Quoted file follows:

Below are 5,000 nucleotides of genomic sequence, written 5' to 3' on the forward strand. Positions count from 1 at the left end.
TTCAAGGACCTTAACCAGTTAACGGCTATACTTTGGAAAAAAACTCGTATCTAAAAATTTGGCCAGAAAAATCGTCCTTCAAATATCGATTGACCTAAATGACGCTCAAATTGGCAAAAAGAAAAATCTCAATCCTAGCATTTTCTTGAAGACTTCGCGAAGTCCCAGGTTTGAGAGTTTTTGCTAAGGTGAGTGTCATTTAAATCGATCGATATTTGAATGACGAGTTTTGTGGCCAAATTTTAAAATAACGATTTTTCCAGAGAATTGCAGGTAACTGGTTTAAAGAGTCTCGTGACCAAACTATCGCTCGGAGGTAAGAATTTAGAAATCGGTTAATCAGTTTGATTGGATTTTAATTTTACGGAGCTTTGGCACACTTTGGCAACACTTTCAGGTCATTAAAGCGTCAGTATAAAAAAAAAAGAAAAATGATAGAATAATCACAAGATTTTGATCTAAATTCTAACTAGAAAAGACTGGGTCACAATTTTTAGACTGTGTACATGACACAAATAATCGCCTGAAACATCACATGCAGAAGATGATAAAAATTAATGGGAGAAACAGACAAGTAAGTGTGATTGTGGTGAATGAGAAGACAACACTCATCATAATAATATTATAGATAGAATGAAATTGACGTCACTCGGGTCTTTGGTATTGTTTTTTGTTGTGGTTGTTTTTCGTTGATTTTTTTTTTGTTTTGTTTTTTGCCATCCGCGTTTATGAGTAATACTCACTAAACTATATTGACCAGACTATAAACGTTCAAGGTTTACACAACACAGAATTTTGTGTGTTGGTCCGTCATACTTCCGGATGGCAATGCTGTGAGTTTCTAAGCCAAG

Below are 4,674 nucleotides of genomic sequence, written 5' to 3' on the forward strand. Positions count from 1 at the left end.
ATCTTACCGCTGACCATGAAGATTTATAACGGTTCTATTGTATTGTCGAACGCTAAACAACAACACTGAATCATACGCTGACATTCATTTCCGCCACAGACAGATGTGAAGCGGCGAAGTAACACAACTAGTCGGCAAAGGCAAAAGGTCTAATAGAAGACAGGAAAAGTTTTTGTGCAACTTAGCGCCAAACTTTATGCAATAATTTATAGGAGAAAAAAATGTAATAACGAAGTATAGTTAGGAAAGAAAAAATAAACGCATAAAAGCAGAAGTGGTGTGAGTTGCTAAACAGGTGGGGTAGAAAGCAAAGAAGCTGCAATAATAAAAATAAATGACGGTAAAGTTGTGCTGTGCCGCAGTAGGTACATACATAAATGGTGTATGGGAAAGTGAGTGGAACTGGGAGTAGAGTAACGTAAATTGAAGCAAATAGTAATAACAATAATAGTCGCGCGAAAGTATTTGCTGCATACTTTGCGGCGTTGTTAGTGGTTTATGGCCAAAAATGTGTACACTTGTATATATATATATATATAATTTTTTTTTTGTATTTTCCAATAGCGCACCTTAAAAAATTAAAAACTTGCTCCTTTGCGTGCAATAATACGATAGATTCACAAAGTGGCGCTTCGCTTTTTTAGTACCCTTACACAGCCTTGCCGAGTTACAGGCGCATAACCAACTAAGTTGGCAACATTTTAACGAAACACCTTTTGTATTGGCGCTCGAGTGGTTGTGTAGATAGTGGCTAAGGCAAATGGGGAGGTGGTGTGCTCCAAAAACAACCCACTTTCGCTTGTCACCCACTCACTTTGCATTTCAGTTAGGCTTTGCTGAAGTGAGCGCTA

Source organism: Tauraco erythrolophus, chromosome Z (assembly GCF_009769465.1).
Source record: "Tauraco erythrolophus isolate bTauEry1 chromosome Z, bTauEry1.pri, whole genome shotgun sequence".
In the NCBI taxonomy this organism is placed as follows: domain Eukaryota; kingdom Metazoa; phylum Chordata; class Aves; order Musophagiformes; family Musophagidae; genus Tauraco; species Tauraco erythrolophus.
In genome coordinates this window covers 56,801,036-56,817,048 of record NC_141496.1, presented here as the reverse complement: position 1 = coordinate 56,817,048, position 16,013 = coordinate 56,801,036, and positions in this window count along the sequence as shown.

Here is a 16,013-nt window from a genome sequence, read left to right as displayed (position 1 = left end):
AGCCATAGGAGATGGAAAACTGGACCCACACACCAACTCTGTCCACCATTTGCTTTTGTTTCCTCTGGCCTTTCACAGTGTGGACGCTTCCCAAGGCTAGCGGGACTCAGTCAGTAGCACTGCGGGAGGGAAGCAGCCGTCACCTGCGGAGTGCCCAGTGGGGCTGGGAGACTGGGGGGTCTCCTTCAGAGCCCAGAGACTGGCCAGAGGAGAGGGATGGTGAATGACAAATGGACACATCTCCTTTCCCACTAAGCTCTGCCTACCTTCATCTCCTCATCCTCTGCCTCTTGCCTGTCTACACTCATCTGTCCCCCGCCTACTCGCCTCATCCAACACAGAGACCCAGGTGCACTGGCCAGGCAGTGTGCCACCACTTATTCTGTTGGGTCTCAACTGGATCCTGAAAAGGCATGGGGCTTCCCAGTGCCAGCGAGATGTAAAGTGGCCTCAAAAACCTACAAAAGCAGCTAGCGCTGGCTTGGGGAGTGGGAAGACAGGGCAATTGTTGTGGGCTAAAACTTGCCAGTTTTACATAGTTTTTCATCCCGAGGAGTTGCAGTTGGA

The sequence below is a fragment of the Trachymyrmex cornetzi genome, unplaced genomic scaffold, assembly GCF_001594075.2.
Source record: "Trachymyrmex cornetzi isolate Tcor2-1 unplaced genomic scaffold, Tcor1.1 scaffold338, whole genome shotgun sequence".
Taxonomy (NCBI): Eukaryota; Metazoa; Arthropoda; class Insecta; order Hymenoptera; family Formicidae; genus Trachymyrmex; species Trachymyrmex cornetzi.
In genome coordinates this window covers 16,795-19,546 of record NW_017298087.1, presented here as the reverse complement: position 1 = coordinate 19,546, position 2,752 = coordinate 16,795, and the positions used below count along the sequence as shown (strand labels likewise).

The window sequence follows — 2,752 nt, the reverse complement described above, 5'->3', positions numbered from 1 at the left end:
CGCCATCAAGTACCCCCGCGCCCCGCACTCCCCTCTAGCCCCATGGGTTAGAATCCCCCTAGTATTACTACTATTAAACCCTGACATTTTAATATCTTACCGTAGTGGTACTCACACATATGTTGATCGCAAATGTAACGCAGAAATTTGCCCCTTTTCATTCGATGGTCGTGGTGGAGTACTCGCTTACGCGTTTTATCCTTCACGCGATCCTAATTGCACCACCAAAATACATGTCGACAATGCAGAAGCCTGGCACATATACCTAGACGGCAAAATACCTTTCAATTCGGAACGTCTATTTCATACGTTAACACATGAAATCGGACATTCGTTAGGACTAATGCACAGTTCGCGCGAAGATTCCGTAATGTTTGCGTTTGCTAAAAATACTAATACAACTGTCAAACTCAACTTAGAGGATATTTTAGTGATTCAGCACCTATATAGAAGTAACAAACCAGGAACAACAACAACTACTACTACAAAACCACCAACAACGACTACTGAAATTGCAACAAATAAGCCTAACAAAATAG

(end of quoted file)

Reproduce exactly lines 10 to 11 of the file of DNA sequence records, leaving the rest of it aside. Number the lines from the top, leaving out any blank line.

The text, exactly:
AGCCATAGGAGATGGAAAACTGGACCCACACACCAACTCTGTCCACCATTTGCTTTTGTTTCCTCTGGCCTTTCACAGTGTGGACGCTTCCCAAGGCTAGCGGGACTCAGTCAGTAGCACTGCGGGAGGGAAGCAGCCGTCACCTGCGGAGTGCCCAGTGGGGCTGGGAGACTGGGGGGTCTCCTTCAGAGCCCAGAGACTGGCCAGAGGAGAGGGATGGTGAATGACAAATGGACACATCTCCTTTCCCACTAAGCTCTGCCTACCTTCATCTCCTCATCCTCTGCCTCTTGCCTGTCTACACTCATCTGTCCCCCGCCTACTCGCCTCATCCAACACAGAGACCCAGGTGCACTGGCCAGGCAGTGTGCCACCACTTATTCTGTTGGGTCTCAACTGGATCCTGAAAAGGCATGGGGCTTCCCAGTGCCAGCGAGATGTAAAGTGGCCTCAAAAACCTACAAAAGCAGCTAGCGCTGGCTTGGGGAGTGGGAAGACAGGGCAATTGTTGTGGGCTAAAACTTGCCAGTTTTACATAGTTTTTCATCCCGAGGAGTTGCAGTTGGA

The sequence below is a fragment of the Trachymyrmex cornetzi genome, unplaced genomic scaffold, assembly GCF_001594075.2.